Pearl Har­bor sur­vivors gather to honor those lost 77 years ago

Ad­mi­ral says na­tion can never for­get

The Republican Herald - - FRONT PAGE - By AU­DREy MCAVOy

PEARL HAR­BOR, Hawaii — About 20 sur­vivors gath­ered at Pearl Har­bor on Fri­day to pay trib­ute to the thou­sands of men lost in the Ja­panese at­tack 77 years ago.

They joined dig­ni­taries, ac­tive duty troops and mem­bers of the pub­lic in observing a mo­ment of si­lence at 7:55 a.m ., the time the bomb­ing be­gan on Dec .7,1941.

John Mathrursse was an 18- year- old sea­man sec­ond class walk­ing out of the chow hall on Ford Is­land to see a friend on the USS West Vir­ginia when the bomb­ing be­gan.

“The guys were get­ting hurt, bombs and shells go­ing off in the wa­ter. I helped the ones that couldn’t swim, who were too badly in­jured or what­ever and helped them to shore,” said Mathrusse, now 95.

Mathrusse, who trav­eled to Hawaii for the event from Moun­tain View, Cal­i­for­nia, re­mem­bers car­ry­ing in­jured peo­ple to the mess hall and

set­ting them on mat­tresses grabbed from the bar­racks above.

Robert Fer­nan­dez, who was as­signed to the USS Cur­tiss, re­calls be­ing pet­ri­fied.

“I was kind of ner­vous too. I was scared. I was 17. I went to go see the world. What did I get into? A war,” he said.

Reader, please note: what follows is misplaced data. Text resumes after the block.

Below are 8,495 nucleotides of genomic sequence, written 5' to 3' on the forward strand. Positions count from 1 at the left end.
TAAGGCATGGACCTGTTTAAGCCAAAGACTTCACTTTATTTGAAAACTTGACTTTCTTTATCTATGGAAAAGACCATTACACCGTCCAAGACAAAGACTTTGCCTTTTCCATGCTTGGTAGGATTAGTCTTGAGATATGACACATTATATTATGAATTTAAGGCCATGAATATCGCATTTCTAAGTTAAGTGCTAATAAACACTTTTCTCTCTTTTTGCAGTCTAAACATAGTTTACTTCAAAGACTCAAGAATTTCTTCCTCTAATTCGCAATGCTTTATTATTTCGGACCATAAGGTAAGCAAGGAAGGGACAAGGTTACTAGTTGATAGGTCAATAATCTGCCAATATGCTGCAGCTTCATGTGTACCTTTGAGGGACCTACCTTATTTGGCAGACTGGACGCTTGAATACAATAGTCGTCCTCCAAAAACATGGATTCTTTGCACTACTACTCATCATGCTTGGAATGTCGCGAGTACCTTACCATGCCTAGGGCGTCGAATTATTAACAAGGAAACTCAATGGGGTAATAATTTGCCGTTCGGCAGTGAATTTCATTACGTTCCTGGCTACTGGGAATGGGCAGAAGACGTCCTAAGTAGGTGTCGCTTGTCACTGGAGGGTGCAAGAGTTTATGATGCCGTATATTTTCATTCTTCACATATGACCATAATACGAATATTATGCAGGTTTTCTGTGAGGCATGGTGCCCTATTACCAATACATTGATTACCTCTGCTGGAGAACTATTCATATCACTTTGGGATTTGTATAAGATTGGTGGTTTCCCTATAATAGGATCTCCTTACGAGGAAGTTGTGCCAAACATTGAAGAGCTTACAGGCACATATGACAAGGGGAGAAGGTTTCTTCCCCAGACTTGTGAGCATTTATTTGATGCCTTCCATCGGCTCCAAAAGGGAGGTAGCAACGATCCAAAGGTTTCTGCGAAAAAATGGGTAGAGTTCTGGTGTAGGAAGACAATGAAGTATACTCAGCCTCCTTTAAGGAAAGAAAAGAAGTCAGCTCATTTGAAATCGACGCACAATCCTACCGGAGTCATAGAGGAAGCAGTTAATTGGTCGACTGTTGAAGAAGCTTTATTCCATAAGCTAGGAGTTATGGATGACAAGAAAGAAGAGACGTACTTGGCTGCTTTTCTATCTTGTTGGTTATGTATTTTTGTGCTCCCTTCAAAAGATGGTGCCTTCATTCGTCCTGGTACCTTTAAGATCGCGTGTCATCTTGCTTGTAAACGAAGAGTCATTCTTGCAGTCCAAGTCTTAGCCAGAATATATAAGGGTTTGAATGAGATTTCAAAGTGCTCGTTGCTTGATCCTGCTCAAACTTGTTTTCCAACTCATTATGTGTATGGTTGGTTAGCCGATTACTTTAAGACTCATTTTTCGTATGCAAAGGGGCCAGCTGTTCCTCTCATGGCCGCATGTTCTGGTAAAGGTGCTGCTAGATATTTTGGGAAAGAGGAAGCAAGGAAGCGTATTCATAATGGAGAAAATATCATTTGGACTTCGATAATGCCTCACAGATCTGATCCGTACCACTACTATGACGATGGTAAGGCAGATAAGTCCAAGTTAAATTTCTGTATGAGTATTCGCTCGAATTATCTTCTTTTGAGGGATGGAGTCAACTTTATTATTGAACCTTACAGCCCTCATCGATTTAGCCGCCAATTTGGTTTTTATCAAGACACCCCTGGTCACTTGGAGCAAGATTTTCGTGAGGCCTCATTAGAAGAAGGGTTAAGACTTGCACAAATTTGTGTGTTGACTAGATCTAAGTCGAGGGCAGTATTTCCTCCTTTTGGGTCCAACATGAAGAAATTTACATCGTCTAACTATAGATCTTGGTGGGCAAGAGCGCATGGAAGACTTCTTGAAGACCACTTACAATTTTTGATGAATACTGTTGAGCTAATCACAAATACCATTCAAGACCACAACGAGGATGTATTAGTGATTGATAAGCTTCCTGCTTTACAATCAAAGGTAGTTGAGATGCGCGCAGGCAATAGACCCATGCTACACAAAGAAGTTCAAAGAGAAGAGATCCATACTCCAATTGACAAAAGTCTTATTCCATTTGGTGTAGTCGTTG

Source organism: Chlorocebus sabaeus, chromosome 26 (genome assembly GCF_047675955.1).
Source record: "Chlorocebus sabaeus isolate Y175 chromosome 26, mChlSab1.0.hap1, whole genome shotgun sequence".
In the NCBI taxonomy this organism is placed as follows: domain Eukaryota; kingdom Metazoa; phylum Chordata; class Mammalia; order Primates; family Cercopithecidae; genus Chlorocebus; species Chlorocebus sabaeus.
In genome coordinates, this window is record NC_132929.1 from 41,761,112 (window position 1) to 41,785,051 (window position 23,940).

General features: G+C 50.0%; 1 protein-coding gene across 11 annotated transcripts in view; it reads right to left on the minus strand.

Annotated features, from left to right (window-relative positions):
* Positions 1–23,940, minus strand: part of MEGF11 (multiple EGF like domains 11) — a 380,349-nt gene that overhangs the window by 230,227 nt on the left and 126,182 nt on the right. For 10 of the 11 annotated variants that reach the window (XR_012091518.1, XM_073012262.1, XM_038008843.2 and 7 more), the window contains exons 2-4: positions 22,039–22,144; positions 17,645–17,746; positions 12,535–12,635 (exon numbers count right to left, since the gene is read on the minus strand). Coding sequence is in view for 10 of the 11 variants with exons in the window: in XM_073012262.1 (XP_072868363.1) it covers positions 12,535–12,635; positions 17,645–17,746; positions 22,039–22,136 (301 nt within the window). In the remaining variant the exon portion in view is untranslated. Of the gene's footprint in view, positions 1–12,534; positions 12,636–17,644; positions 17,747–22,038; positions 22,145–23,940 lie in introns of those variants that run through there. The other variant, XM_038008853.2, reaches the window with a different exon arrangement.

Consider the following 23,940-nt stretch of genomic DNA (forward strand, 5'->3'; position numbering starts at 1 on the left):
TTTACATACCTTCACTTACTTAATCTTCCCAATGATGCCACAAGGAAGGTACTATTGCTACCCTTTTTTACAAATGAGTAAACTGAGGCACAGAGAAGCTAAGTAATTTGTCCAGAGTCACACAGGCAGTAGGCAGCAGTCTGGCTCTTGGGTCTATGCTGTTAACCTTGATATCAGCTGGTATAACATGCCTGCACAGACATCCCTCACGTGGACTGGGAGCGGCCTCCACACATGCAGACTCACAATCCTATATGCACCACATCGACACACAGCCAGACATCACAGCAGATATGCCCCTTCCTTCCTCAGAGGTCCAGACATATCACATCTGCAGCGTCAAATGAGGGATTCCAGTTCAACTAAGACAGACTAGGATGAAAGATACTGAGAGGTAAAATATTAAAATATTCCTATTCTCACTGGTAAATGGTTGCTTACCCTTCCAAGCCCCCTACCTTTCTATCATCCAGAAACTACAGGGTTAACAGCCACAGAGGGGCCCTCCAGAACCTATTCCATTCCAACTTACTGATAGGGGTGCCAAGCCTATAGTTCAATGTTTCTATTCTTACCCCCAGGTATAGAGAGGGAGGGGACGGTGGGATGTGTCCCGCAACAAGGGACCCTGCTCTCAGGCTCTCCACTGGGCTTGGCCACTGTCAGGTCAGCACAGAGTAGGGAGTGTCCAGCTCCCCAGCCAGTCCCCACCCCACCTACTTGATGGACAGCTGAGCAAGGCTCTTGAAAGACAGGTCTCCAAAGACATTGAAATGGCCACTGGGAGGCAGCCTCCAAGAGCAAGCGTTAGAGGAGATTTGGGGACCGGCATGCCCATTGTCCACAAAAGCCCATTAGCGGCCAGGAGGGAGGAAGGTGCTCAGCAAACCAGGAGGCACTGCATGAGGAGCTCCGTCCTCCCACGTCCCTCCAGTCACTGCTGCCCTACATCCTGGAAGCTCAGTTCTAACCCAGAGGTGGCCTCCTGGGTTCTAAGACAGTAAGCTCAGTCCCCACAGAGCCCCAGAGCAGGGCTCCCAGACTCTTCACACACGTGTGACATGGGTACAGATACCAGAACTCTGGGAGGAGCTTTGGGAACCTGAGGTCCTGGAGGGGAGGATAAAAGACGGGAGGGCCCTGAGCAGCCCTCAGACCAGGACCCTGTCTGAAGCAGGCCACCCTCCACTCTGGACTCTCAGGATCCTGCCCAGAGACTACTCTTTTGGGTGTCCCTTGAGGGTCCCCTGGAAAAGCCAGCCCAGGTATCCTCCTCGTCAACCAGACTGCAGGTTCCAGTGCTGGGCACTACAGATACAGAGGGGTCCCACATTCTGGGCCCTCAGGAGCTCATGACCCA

The 94- year- old from Stock­ton, Cal­i­for­nia, re­turns for the an­nual re­mem­brance each year be­cause he’s now alone af­ter his wife died four years ago.

Adm. Phil Davidson, com­man­der of the U. S. Indo- Pa­cific Com­mand, said the na­tion can never for­get the heavy price paid on that day. He cited 21 ves­sels dam­aged or sunk, 170 planes de­stroyed, more than 2,400 peo­ple dead, in­clud­ing ser­vice­men and civil­ians.

“De­spite these losses, it did not break the Amer­i­can spirit. In fact, it charged it,” he said in a key­note ad­dress.

The sur­vivors are de­clin­ing in num­ber as they push well into their 90s, and are in­creas­ingly treated as celebri­ties. They say peo­ple ask for their au­to­graphs and re­quest to take pho­tos and self­ies with them.

“I am given a lot of at­ten­tion and honor. I shake hands con­tin­u­ously,” said Tom Berg, who lives in Port Townsend, Wash­ing­ton. Berg, who is 96, served on the USS Ten­nessee.

This year, no sur­vivor from the USS Ari­zona at­tended the cer­e­mony as none of the men were able to make the trip to Hawaii.

The Ari­zona sank af­ter two bombs hit the ship, trig­ger­ing tremen­dous ex­plo­sions. The Ari­zona lost 1,177 sailors and Marines, the great­est num­ber of ca­su­al­ties from any ship. Most re­main en­tombed in the sunken hull of the bat­tle­ship at the bot­tom of the har­bor.


Pearl Har­bor sur­vivors salute dur­ing the na­tional an­them at a cer­e­mony Fri­day in Pearl Har­bor, Hawaii, mark­ing the 77th an­niver­sary of the Ja­panese at­tack.

AS­So­CI­aTeD preSS

The USS Michael Mur­phy passes by the USS Ari­zona Me­mo­rial on Fri­day in Pearl Har­bor, Hawaii, dur­ing a cer­e­mony mark­ing the 77th an­niver­sary of the Ja­panese at­tack.

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